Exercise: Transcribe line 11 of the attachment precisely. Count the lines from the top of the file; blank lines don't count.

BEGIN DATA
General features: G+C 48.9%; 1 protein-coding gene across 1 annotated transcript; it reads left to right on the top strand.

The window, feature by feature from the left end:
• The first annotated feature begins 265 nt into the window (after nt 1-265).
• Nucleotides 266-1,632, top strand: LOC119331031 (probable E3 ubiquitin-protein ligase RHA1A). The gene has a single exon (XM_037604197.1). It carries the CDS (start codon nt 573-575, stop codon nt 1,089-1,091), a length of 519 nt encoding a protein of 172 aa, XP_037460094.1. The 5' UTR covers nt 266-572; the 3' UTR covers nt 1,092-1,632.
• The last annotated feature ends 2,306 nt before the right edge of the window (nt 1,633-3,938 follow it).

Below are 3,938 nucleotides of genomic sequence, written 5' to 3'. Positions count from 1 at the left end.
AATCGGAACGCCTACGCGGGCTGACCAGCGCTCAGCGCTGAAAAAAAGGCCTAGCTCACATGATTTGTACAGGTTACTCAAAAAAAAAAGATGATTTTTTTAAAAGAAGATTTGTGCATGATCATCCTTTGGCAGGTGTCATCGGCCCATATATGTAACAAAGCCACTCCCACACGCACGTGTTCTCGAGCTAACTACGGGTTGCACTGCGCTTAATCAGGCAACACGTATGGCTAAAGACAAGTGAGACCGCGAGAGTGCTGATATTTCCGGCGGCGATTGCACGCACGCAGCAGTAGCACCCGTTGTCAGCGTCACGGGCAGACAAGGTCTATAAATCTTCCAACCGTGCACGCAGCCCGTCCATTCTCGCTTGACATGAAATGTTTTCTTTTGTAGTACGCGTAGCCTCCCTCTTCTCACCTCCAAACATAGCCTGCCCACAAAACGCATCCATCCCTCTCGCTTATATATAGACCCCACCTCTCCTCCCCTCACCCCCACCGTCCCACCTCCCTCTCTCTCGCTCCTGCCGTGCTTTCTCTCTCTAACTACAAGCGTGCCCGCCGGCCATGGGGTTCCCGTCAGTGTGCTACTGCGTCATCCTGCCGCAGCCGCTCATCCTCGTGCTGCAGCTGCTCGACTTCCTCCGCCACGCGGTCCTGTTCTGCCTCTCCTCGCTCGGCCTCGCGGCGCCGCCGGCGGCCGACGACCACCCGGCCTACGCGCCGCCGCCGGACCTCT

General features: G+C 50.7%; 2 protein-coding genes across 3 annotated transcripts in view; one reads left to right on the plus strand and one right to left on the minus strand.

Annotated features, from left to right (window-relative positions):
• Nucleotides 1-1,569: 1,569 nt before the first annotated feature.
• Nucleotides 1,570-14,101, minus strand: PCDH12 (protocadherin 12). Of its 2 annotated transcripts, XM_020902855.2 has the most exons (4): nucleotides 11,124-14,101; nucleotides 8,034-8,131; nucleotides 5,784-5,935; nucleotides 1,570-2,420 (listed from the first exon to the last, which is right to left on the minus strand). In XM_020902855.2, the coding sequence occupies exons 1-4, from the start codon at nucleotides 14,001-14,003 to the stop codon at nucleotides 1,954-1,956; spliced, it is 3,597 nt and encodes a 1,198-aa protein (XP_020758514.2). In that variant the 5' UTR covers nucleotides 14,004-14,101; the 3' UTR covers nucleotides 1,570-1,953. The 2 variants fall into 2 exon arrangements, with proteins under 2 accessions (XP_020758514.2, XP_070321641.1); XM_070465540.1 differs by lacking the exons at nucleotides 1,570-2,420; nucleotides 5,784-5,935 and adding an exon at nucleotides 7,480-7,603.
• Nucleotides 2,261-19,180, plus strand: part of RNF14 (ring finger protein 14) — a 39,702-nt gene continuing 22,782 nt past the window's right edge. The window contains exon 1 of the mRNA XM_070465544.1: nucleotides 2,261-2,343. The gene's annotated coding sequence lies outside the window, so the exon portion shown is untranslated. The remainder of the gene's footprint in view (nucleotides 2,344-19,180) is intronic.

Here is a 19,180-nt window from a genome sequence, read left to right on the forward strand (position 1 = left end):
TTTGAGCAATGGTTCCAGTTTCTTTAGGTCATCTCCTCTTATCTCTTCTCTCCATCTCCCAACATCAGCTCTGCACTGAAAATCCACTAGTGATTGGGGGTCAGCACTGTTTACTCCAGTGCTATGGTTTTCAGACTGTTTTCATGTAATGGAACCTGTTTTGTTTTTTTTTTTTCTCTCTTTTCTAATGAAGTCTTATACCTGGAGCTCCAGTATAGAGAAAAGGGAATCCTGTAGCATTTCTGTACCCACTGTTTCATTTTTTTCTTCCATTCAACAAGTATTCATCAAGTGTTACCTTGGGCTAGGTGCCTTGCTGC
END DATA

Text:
• Nucleotides 1,570-14,101, minus strand: PCDH12 (protocadherin 12). Of its 2 annotated transcripts, XM_020902855.2 has the most exons (4): nucleotides 11,124-14,101; nucleotides 8,034-8,131; nucleotides 5,784-5,935; nucleotides 1,570-2,420 (listed from the first exon to the last, which is right to left on the minus strand). In XM_020902855.2, the coding sequence occupies exons 1-4, from the start codon at nucleotides 14,001-14,003 to the stop codon at nucleotides 1,954-1,956; spliced, it is 3,597 nt and encodes a 1,198-aa protein (XP_020758514.2). In that variant the 5' UTR covers nucleotides 14,004-14,101; the 3' UTR covers nucleotides 1,570-1,953. The 2 variants fall into 2 exon arrangements, with proteins under 2 accessions (XP_020758514.2, XP_070321641.1); XM_070465540.1 differs by lacking the exons at nucleotides 1,570-2,420; nucleotides 5,784-5,935 and adding an exon at nucleotides 7,480-7,603.